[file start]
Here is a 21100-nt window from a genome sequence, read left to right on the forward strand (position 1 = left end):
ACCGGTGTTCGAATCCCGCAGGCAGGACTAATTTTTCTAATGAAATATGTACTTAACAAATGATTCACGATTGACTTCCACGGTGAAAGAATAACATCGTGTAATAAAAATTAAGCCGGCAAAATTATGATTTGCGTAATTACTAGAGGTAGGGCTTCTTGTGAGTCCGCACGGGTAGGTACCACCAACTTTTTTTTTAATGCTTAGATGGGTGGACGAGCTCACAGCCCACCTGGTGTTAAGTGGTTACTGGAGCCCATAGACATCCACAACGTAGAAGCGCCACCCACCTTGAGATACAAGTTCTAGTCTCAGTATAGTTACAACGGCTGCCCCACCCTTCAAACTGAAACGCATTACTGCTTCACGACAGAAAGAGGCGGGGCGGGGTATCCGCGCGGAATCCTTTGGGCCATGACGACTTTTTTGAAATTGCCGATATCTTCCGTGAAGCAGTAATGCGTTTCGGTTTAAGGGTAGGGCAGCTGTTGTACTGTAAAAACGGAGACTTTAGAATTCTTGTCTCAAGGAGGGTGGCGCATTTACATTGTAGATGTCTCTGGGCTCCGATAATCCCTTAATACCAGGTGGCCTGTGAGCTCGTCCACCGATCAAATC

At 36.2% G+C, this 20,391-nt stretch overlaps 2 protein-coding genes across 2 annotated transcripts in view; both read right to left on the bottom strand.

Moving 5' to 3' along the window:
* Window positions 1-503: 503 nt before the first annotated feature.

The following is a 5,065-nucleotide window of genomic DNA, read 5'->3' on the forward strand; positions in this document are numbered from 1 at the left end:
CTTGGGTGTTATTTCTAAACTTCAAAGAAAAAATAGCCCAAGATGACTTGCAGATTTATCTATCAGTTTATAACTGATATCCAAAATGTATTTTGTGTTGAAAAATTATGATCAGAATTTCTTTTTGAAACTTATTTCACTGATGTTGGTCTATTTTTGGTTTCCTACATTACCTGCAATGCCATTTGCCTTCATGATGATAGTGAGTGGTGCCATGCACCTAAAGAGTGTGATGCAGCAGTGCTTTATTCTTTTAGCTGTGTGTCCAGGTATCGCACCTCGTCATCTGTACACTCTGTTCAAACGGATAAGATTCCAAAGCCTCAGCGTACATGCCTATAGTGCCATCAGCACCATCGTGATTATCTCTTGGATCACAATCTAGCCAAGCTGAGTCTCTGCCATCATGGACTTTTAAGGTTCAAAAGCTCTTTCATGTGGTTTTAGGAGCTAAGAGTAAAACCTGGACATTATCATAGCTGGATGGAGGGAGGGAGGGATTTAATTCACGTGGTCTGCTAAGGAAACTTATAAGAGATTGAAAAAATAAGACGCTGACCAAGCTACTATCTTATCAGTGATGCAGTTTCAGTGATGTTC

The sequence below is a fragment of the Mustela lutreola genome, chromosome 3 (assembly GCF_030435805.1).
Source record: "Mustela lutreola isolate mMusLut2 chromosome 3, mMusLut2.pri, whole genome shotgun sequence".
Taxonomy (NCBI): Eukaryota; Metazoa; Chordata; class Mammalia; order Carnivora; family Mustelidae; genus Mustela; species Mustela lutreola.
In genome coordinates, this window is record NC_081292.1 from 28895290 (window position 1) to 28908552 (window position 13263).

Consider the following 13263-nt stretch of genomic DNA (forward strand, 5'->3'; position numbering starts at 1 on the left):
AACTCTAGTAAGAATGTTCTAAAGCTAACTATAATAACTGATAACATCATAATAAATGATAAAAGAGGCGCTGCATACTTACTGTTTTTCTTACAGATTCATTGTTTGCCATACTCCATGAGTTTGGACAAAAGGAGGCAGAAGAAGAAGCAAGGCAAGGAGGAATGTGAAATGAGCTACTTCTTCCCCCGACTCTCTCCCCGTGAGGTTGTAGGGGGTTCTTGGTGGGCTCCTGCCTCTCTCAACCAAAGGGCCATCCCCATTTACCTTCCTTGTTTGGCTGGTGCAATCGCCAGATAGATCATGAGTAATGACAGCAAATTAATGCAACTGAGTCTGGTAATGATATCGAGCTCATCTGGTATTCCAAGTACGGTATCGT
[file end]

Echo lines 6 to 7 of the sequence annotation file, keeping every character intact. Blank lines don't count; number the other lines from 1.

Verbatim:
The following is a 5,065-nucleotide window of genomic DNA, read 5'->3' on the forward strand; positions in this document are numbered from 1 at the left end:
CTTGGGTGTTATTTCTAAACTTCAAAGAAAAAATAGCCCAAGATGACTTGCAGATTTATCTATCAGTTTATAACTGATATCCAAAATGTATTTTGTGTTGAAAAATTATGATCAGAATTTCTTTTTGAAACTTATTTCACTGATGTTGGTCTATTTTTGGTTTCCTACATTACCTGCAATGCCATTTGCCTTCATGATGATAGTGAGTGGTGCCATGCACCTAAAGAGTGTGATGCAGCAGTGCTTTATTCTTTTAGCTGTGTGTCCAGGTATCGCACCTCGTCATCTGTACACTCTGTTCAAACGGATAAGATTCCAAAGCCTCAGCGTACATGCCTATAGTGCCATCAGCACCATCGTGATTATCTCTTGGATCACAATCTAGCCAAGCTGAGTCTCTGCCATCATGGACTTTTAAGGTTCAAAAGCTCTTTCATGTGGTTTTAGGAGCTAAGAGTAAAACCTGGACATTATCATAGCTGGATGGAGGGAGGGAGGGATTTAATTCACGTGGTCTGCTAAGGAAACTTATAAGAGATTGAAAAAATAAGACGCTGACCAAGCTACTATCTTATCAGTGATGCAGTTTCAGTGATGTTC